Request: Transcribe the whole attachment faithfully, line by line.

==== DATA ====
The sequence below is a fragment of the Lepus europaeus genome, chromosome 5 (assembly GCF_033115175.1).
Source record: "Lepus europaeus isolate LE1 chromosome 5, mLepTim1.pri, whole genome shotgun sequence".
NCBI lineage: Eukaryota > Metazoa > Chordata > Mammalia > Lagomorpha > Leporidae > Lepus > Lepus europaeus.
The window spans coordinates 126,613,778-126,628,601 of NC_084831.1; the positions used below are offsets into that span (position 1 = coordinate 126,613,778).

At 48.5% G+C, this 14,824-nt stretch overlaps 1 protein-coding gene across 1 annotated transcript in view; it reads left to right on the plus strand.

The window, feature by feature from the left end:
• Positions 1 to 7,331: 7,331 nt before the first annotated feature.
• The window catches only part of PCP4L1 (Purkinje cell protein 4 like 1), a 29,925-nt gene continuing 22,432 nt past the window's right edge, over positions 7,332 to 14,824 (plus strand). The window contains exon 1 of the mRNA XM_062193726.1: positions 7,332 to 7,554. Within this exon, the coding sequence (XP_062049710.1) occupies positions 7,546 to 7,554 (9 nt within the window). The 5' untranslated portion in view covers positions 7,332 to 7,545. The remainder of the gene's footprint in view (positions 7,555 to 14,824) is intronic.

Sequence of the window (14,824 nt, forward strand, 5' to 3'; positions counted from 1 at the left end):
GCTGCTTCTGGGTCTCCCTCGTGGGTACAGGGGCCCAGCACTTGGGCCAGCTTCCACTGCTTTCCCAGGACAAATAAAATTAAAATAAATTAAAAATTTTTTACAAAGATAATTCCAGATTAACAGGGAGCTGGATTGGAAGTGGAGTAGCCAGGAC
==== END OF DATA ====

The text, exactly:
The sequence below is a fragment of the Lepus europaeus genome, chromosome 5 (assembly GCF_033115175.1).
Source record: "Lepus europaeus isolate LE1 chromosome 5, mLepTim1.pri, whole genome shotgun sequence".
NCBI lineage: Eukaryota > Metazoa > Chordata > Mammalia > Lagomorpha > Leporidae > Lepus > Lepus europaeus.
The window spans coordinates 126,613,778-126,628,601 of NC_084831.1; the positions used below are offsets into that span (position 1 = coordinate 126,613,778).

At 48.5% G+C, this 14,824-nt stretch overlaps 1 protein-coding gene across 1 annotated transcript in view; it reads left to right on the plus strand.

The window, feature by feature from the left end:
• Positions 1 to 7,331: 7,331 nt before the first annotated feature.
• The window catches only part of PCP4L1 (Purkinje cell protein 4 like 1), a 29,925-nt gene continuing 22,432 nt past the window's right edge, over positions 7,332 to 14,824 (plus strand). The window contains exon 1 of the mRNA XM_062193726.1: positions 7,332 to 7,554. Within this exon, the coding sequence (XP_062049710.1) occupies positions 7,546 to 7,554 (9 nt within the window). The 5' untranslated portion in view covers positions 7,332 to 7,545. The remainder of the gene's footprint in view (positions 7,555 to 14,824) is intronic.

Sequence of the window (14,824 nt, forward strand, 5' to 3'; positions counted from 1 at the left end):
GCTGCTTCTGGGTCTCCCTCGTGGGTACAGGGGCCCAGCACTTGGGCCAGCTTCCACTGCTTTCCCAGGACAAATAAAATTAAAATAAATTAAAAATTTTTTACAAAGATAATTCCAGATTAACAGGGAGCTGGATTGGAAGTGGAGTAGCCAGGAC